by Analyssa Tallas
The doctor called and said, ‘this is what she has, it’s extremely rare, here’s a website, please give us a call if you have questions’ .– A mother recounts the brief phone call she received when she learned of her daughter’s diagnosis of Smith Magenis Syndrome. At the time, this mother did not realize the diagnosis was life-changing.
Smith Magenis Syndrome is a rare condition, caused by a deletion of important genetic material on chromosome 17. Individuals with Smith Magenis Syndrome typically have difficulty feeding and failure to thrive as infants, as well as intellectual disability, speech difficulty, disrupted sleep patterns, low muscle tone, decreased sensitivity to pain, and self-injurious behaviors. They are described as having affectionate and endearing personalities, excellent long-term memory for events, places, or names, and overall a funny sense of humor. It is estimated that 1 in every 15,000 to 1 in every 25,000 people have Smith Magenis Syndrome, but this estimate does not represent individuals who have not been diagnosed or have been misdiagnosed.
Eleven years ago, Sophi’s family welcomed her into the world. Her mother, Jess, instinctively knew something was wrong when Sophi was born, but had been falsely reassured that her daughter was fine. As an infant, Sophi had difficulty eating, severe acid reflux, recurrent ear infections, a urinary tract infection that spread to her kidneys, low muscle tone, and was missing her developmental milestones. After a full year of physical therapy with minimal progress, a physical therapist suggested the family pursue genetic testing. When Sophi was 18 months of age, Jess answered a phone call from Sophi’s doctor who briefly informed her that genetic testing revealed Sophi has Smith Magenis Syndrome. This short and simply unhelpful phone call left Jess feeling relieved that she finally had an explanation for her daughter’s health complications, but also terrified by the rarity of this condition. Now that there was a diagnosis, what were the next steps for her daughter? What impact would this have on her daughter’s future? Her family’s future? Jess, feeling scared, stressed, and lost, soon realized Sophi would be dependent on others for the rest of her life.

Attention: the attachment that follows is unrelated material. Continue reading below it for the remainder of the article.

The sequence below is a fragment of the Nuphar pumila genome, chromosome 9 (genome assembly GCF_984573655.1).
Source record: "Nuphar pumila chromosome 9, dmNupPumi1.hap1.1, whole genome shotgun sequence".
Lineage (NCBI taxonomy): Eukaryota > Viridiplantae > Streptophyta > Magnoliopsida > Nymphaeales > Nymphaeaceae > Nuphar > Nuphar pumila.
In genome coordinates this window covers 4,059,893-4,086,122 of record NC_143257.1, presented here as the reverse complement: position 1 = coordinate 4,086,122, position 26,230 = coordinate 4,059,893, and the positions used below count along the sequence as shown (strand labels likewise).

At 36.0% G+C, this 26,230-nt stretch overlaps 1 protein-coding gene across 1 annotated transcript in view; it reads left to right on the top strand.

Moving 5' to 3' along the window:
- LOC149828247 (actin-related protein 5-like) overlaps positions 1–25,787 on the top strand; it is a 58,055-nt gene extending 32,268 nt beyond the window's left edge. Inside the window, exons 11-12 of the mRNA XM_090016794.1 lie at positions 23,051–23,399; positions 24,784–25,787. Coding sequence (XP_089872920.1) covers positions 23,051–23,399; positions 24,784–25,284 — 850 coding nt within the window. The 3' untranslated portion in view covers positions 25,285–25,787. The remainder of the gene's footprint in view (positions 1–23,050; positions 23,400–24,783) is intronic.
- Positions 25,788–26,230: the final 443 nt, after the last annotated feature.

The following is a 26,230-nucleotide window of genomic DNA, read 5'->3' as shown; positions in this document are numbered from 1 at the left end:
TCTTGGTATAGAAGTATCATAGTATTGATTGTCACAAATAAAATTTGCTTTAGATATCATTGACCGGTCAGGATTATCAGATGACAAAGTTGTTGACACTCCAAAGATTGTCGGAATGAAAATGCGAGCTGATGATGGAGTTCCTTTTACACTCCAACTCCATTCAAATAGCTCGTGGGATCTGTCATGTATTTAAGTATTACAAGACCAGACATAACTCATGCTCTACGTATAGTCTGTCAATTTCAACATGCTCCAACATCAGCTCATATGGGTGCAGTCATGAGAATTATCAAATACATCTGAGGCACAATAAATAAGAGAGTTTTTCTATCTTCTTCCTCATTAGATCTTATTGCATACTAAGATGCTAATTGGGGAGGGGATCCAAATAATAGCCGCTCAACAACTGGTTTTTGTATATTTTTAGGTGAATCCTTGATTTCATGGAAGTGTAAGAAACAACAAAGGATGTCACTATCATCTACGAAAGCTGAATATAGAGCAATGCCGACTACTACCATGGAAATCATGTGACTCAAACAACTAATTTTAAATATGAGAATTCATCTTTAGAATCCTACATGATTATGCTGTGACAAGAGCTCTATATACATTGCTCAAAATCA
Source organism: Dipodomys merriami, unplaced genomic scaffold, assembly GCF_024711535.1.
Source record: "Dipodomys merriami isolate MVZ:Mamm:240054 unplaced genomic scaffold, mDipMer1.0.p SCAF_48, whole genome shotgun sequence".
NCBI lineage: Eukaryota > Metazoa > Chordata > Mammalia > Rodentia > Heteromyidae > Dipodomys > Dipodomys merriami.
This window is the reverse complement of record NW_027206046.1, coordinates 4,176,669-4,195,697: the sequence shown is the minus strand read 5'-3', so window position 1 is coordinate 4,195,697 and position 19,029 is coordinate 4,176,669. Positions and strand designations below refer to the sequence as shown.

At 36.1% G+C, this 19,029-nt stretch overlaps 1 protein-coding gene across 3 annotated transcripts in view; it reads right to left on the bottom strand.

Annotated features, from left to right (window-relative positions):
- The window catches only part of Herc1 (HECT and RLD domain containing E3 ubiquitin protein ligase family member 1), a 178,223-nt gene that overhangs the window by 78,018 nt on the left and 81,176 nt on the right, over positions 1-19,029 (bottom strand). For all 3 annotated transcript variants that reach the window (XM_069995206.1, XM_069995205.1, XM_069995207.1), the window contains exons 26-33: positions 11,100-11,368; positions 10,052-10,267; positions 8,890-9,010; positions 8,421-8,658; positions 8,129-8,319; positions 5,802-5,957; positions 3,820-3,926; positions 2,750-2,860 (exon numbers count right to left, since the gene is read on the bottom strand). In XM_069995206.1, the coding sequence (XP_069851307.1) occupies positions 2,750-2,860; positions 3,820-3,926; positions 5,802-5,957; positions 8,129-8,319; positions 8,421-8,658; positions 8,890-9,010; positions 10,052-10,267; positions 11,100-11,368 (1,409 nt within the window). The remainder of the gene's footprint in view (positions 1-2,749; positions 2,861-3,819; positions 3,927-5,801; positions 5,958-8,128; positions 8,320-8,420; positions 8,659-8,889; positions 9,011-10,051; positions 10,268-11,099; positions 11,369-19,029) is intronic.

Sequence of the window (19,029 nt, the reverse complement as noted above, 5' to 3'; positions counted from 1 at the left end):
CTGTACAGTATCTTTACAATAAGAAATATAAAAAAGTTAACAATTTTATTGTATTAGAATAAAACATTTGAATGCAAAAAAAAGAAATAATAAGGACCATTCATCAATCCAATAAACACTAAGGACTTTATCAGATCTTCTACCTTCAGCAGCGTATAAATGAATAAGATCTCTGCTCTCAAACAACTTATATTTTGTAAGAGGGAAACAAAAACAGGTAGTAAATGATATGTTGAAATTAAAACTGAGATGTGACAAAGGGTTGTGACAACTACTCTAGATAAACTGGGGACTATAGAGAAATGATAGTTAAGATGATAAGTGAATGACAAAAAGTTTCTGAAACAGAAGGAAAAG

Fast forward to present day, Sophi is described as a loving child who has a quirky sense of humor, an undeniable passion for all the Mario videogames, and the ability to brighten the day of everyone she sees. She is outgoing and active in school where she receives occupational therapy as well as speech therapy. Like other siblings, Sophi and her big sister ‘push each other’s buttons’, most likely an expression of the unique bond that only sisters share. In essence, Sophi makes everyone around her feel extremely special.
Recounting the past eleven years of her life, Sophi’s mom is sure of many things. First, your intuition is something that you should always trust, even if medical professionals provide false reassurance. Second, Smith Magenis Syndrome is rare, but there are other families with the same diagnosis and you are not alone. Third, learning your child has a rare condition will change your life and it will be challenging, but you will learn how to adjust and readjust. And fourth, you must become an advocate for your children, because nobody else can do that better than you can. Jess beautifully described her journey in life thus far and says, “It’s not the end of the world, it’s just a change. I feel blessed to have my daughters in my life”.
As Smith Magenis Syndrome is caused by a deletion of genetic material on chromosome 17, we recognize World Smith Magenis Syndrome Awareness Day on November 17th. For information on how to become involved in raising awareness of Smith Magenis Syndrome or for resources for patients, families, and providers please visit:
Parents and Researchers Interested in Smith Magenis Syndrome https://www.prisms.org
Smith Magenis Syndrome Research Foundation https://www.smsresearchfoundation.org